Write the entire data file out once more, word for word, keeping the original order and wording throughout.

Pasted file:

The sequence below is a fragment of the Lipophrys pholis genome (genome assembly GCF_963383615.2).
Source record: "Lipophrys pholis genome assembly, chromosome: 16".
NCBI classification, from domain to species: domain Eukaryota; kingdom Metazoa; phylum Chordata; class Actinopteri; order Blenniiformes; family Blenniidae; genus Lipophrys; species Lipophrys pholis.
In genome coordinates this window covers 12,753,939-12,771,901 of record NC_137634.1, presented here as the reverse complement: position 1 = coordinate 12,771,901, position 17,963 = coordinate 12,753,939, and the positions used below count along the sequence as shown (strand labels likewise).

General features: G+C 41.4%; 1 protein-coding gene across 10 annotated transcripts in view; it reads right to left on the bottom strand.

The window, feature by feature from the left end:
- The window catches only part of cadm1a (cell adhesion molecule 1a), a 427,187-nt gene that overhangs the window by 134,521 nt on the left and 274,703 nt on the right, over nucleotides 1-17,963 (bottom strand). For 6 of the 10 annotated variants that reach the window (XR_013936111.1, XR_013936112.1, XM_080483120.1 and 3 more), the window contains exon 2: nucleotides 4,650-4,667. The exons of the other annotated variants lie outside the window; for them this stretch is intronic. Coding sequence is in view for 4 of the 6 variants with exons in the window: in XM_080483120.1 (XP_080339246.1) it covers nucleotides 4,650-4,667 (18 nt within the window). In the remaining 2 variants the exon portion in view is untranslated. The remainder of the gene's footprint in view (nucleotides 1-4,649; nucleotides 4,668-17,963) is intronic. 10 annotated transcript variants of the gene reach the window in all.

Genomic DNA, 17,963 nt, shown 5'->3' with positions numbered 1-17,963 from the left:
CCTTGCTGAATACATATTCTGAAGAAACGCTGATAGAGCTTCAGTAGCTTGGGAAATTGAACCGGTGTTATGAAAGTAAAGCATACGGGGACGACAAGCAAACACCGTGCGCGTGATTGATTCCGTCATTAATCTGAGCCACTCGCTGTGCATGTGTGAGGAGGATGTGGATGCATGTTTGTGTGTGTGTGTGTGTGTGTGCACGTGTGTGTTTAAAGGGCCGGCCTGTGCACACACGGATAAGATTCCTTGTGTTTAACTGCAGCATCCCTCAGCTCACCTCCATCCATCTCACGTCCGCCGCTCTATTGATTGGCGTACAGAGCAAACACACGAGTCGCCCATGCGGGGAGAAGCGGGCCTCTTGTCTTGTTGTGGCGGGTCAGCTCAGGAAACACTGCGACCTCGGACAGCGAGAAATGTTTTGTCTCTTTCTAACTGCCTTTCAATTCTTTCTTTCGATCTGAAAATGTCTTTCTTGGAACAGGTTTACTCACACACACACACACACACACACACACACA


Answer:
The sequence below is a fragment of the Lipophrys pholis genome (genome assembly GCF_963383615.2).
Source record: "Lipophrys pholis genome assembly, chromosome: 16".
NCBI classification, from domain to species: domain Eukaryota; kingdom Metazoa; phylum Chordata; class Actinopteri; order Blenniiformes; family Blenniidae; genus Lipophrys; species Lipophrys pholis.
In genome coordinates this window covers 12,753,939-12,771,901 of record NC_137634.1, presented here as the reverse complement: position 1 = coordinate 12,771,901, position 17,963 = coordinate 12,753,939, and the positions used below count along the sequence as shown (strand labels likewise).

General features: G+C 41.4%; 1 protein-coding gene across 10 annotated transcripts in view; it reads right to left on the bottom strand.

The window, feature by feature from the left end:
- The window catches only part of cadm1a (cell adhesion molecule 1a), a 427,187-nt gene that overhangs the window by 134,521 nt on the left and 274,703 nt on the right, over nucleotides 1-17,963 (bottom strand). For 6 of the 10 annotated variants that reach the window (XR_013936111.1, XR_013936112.1, XM_080483120.1 and 3 more), the window contains exon 2: nucleotides 4,650-4,667. The exons of the other annotated variants lie outside the window; for them this stretch is intronic. Coding sequence is in view for 4 of the 6 variants with exons in the window: in XM_080483120.1 (XP_080339246.1) it covers nucleotides 4,650-4,667 (18 nt within the window). In the remaining 2 variants the exon portion in view is untranslated. The remainder of the gene's footprint in view (nucleotides 1-4,649; nucleotides 4,668-17,963) is intronic. 10 annotated transcript variants of the gene reach the window in all.

Genomic DNA, 17,963 nt, shown 5'->3' with positions numbered 1-17,963 from the left:
CCTTGCTGAATACATATTCTGAAGAAACGCTGATAGAGCTTCAGTAGCTTGGGAAATTGAACCGGTGTTATGAAAGTAAAGCATACGGGGACGACAAGCAAACACCGTGCGCGTGATTGATTCCGTCATTAATCTGAGCCACTCGCTGTGCATGTGTGAGGAGGATGTGGATGCATGTTTGTGTGTGTGTGTGTGTGTGTGCACGTGTGTGTTTAAAGGGCCGGCCTGTGCACACACGGATAAGATTCCTTGTGTTTAACTGCAGCATCCCTCAGCTCACCTCCATCCATCTCACGTCCGCCGCTCTATTGATTGGCGTACAGAGCAAACACACGAGTCGCCCATGCGGGGAGAAGCGGGCCTCTTGTCTTGTTGTGGCGGGTCAGCTCAGGAAACACTGCGACCTCGGACAGCGAGAAATGTTTTGTCTCTTTCTAACTGCCTTTCAATTCTTTCTTTCGATCTGAAAATGTCTTTCTTGGAACAGGTTTACTCACACACACACACACACACACACACACACA